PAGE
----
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6 results for The State Vol. 4 Issue 3, June 1936
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Record #:
15391
Abstract:
The Moravians took the lead in the first celebration of the Fourth of July, and it was a day of genuine thanksgiving for them. The Gemein House (Congregation House) in Salem, erected in 1770, was the location of the first Fourth of July Celebration in North Carolina.
Source:
The State (NoCar F 251 S77), Vol. 4 Issue 3, June 1936, p1, 33, il
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Record #:
15393
Abstract:
Thomasville, located in the uphill and down-dale of northern Davidson County of the thriving Piedmont Section, is recognized as one of the leading industrial cities in the State. The city is known throughout the nation as the Chair Town by reason of the furniture manufacturing chief among its industries. But its hosiery mills have also won wide markets along with cotton yarn, cloth, and bedding.
Source:
The State (NoCar F 251 S77), Vol. 4 Issue 3, June 1936, p13-19, 21-23, f
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Record #:
15392
Abstract:
Yates provides a list of some of the home remedies which are still being used religiously by hundreds of people in various parts of North Carolina, and other states as well. Some of these remedies include: mare's milk for whooping cough, wear a dime around the neck to prevent painful teething, and Indian flints are good for persons suffering from kidney trouble provided they are boiled in water and the water is drunk regularly.
Source:
The State (NoCar F 251 S77), Vol. 4 Issue 3, June 1936, p3, f
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Record #:
16622
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In this continuing series on North Carolina's Governors, Abernethy recounts the career of Cameron Morrison, who was a successful politician, public servant, lawyer and farmer. He was elected Governor in 1920 and among his accomplishments were prison reform, the good roads program, and the adoption of the county-wide school plan. He later filled out the unexpired term of U.S. Senator Lee Overman, but was defeated in Democratic primary in 1932 in a bid for a full term.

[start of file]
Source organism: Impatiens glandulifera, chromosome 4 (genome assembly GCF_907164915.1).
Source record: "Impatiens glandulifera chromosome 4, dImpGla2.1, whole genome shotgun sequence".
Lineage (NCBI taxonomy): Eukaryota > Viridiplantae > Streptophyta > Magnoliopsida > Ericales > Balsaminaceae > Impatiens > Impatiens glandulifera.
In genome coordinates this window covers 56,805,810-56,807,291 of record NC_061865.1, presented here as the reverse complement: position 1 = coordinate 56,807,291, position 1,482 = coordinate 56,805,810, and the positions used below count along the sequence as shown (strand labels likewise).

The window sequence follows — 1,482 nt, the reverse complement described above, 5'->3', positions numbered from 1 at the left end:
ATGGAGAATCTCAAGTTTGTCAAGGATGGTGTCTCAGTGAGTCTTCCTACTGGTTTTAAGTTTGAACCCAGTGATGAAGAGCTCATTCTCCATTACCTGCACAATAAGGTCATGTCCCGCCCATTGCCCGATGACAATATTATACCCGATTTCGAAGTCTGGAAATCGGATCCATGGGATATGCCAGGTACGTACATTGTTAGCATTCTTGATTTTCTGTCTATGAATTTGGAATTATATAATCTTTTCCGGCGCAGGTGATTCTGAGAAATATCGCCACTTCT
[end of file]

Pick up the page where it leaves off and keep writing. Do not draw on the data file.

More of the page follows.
Source:
The State (NoCar F 251 S77), Vol. 4 Issue 3, June 1936, p6
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Record #:
16623
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Gaines describes a 1910 trip led by Dr. Stuart McGuire, a Richmond, Virginia physician, from Richmond to Raleigh and back. Fourteen cars, traveling at fifteen miles an hour, made the 409 mile drive in four days. This was accomplished in a time when there were no road signs, no reliable road maps, no paved roads, no service stations, and no McDonald's or Hardee's.
Source:
The State (NoCar F 251 S77), Vol. 4 Issue 3, June 1936, p7, 30, 33, il
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Record #:
16621
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Abstract:
Iden describes the scenic beauty a traveler will experience by a trip to Linville Falls.
Source:
The State (NoCar F 251 S77), Vol. 4 Issue 3, June 1936, p5, 32, il
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